Cumbersome, heavy and unnecessary are words that often spring to mind when talking about tripods. All of these words are quite accurate and good excuses not to take a tripod with you. The fact is though, in many cases you can get much better image quality if your camera is tripod-mounted as opposed to handheld. Maybe the light has faded fast, you may have seen an amazing flower, perfect for a tripod locked macro or perhaps that scene in front of you is begging for a deep depth of field. These are all shots you may lose if you don’t have a tripod with you. Today, rather than espouse the benefits of tripods, we are going to look at ways of motivating yourself to take one more often.
Abstract art separates reality of a subject through the use of imagery. Instead of an accurate, concrete image, abstract art instead conveys feeling, mood, color, movement and/or texture. While there is not a hard and fast definition of abstract nature photography, we can apply the principals found in abstract art to create captivating images. Exploring and using an abstract approach in nature photography positively impacts our creativity in 1) composition, 2) use of color, movement, lines and texture, and 3) post-processing. When delving into abstract, a key tip is to bring the focus to the elements of the subject versus the subject itself.
Macro photography can be incredibly fun and rewarding. It can also be a challenge. That macro photography poses a challenge probably isn’t the sole factor that keeps most people away, however; it’s more likely to be the perceived high cost of admission along with not knowing if they are up to the challenge. Nobody wants to pour money into something they’re not good at. Of course there’s a more expensive side to macro photography, particularly when it comes to dedicated macro lenses, which are specially designed for high magnification and enhanced sharpness; but a macro lens isn’t the only path into close up photography. If you want to get your feet wet and not spend a lot of money, extension tubes might be the perfect solution for you.
A newcomer to photography is often daunted by the different exposure modes a camera may offer. In fact, there are only four, real exposure modes and these are often represented by the word PASM. PASM stands for Program, Aperture Priority, Shutter Priority and Manual and can by found (not always in that order) on the exposure mode dial on top of your camera. Today, rather than give you an in-depth break down of how each mode works, we are going to give you a brief, layman explanation of each mode and, more importantly, when to use it.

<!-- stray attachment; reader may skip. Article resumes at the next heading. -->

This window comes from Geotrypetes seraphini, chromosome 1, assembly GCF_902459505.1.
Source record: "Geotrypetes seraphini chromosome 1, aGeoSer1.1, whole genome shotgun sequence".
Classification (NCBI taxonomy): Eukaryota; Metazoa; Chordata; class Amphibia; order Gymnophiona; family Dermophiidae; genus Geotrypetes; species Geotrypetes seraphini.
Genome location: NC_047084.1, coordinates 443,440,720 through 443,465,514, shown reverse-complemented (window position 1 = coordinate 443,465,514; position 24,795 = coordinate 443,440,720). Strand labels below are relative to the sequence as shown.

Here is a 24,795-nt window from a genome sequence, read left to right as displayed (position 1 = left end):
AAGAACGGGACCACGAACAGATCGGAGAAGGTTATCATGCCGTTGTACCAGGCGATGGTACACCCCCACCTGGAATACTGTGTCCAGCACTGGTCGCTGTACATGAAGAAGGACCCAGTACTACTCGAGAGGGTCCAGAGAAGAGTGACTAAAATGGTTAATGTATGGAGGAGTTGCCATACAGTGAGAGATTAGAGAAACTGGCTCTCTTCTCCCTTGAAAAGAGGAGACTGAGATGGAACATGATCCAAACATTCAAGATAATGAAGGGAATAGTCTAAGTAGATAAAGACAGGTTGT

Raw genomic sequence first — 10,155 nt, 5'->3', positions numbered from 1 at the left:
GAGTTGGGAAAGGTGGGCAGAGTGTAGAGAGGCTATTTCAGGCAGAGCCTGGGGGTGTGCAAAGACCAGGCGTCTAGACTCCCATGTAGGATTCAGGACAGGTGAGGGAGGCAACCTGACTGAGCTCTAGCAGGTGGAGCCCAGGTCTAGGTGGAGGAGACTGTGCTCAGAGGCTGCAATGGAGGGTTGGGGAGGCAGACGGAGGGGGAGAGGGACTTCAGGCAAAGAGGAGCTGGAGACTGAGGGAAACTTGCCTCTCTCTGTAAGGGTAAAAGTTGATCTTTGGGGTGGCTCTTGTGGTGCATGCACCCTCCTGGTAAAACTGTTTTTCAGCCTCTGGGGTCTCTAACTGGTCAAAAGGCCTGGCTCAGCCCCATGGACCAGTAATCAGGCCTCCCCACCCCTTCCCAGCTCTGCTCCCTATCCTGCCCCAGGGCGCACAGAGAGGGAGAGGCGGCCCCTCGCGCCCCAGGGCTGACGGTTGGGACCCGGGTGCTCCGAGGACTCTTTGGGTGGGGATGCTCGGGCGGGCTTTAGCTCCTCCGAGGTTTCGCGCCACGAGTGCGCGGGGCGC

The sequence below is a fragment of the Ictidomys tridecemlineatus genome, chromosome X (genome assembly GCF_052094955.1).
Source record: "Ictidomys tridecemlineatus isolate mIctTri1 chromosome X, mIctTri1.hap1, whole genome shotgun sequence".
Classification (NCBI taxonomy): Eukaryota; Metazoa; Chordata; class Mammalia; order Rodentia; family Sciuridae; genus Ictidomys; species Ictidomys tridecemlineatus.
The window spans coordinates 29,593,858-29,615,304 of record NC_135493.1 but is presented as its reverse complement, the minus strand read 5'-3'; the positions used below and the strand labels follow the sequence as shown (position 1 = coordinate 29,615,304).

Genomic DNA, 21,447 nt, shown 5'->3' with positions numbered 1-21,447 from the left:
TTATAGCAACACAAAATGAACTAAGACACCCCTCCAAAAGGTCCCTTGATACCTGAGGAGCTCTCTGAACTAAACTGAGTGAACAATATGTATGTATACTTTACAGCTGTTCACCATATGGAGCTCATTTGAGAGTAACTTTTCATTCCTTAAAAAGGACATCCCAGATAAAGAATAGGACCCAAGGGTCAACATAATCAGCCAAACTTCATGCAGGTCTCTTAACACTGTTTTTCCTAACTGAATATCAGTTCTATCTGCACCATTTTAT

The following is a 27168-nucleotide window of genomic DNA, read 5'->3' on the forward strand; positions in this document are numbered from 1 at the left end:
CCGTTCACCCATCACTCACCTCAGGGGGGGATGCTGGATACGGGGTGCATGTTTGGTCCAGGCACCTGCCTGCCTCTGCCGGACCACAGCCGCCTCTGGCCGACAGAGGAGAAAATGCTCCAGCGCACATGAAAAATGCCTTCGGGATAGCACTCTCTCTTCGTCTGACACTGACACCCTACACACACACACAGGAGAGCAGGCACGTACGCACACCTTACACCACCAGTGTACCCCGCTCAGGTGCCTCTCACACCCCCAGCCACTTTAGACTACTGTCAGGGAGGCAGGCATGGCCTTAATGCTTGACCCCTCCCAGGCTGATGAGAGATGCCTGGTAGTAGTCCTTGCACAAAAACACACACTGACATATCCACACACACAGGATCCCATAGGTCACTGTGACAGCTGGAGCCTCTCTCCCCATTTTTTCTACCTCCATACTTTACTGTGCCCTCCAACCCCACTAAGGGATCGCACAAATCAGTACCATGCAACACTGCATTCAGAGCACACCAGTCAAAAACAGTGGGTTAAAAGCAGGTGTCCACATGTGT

Night time photography is surprisingly similar to daytime photography in the sense that it’s all about finding the right light. Obviously, things are considerably more challenging at night, and while it may appear your opportunities are severely limited once the sun dips below the horizon, you should think in terms of having a different set of opportunities rather than having fewer of them. If you’ve been looking to get started with night time photography, the tips below should be of some interest to you.
The eight to five workday starts. Workers swipe time clocks, dash through closing elevator doors and fight rush hour traffic. By this time in a completely different setting, many nature photographers have already had their coffee while watching a kaleidoscope of life emerge. Mornings filled with fog, a light mist highlighted by the sun’s rays or hovering like a blanket over low lands are a delight to photograph. To effectively capture the mood and color, there are three essentials. These include 1) Timing 2) Tools and 3) Technique.
It’s common for photographers to feel weird during their first portrait session. Like learning a new dance and being unsure what it looks like, shooting your first portrait session is full of motions you’re not familiar with yet. Choosing, posing, composing, shooting, refining. The question “am I pulling this off” might be looming and producing anxiety. In the hopes of defusing some of that weirdness for you, and assuming your first portrait session isn’t with a professional modeling agency, here are some things you can probably count on during your first portrait session. So breathe easy.
There are numerous factors that go into making eye-catching portraits. But an important (and sometimes overlooked) characteristic of a good portrait is that it is free of distractions. Any number of things could act as a distraction and it is easy to take care of the most obvious problems like stray hairs or blemishes. But be sure that you don’t neglect the background. Don’t worry if you don’t have a studio and backdrops for your portrait sessions; there are plenty of other ways to include — or exclude — a background so that it enhances rather than distracts from your image.
A good portrait draws the viewer in to the subject, creating a connection between the two. It should provoke thought and intrigue, making you wonder what the subject is thinking at the time the shot was taken. If there is one part of the face that can communicate this the most, it is the eyes. Beautiful, sharply focused eyes grab your attention and hold it there, they can make or break a portrait, but there is an art to getting pin sharp eyes, a lot of it in the technique used to take the shot, some of it in the post-production. Let’s take a look at what we can do to get those eyes sharp.
A wedding is a sacred moment for many people. A wedding photographer is hired to document that moment, as discretely as possible, without ruining the fun and moment for anybody. As easy as this may sound, this is a task which many professionals fail to accomplish the right way. Photographing a wedding means that you need to be everywhere, but not obstruct anything. In addition, keep in mind that your photographs will need to be top notch from the get-go because there is no “let’s try again” or “don’t worry, we will reschedule”.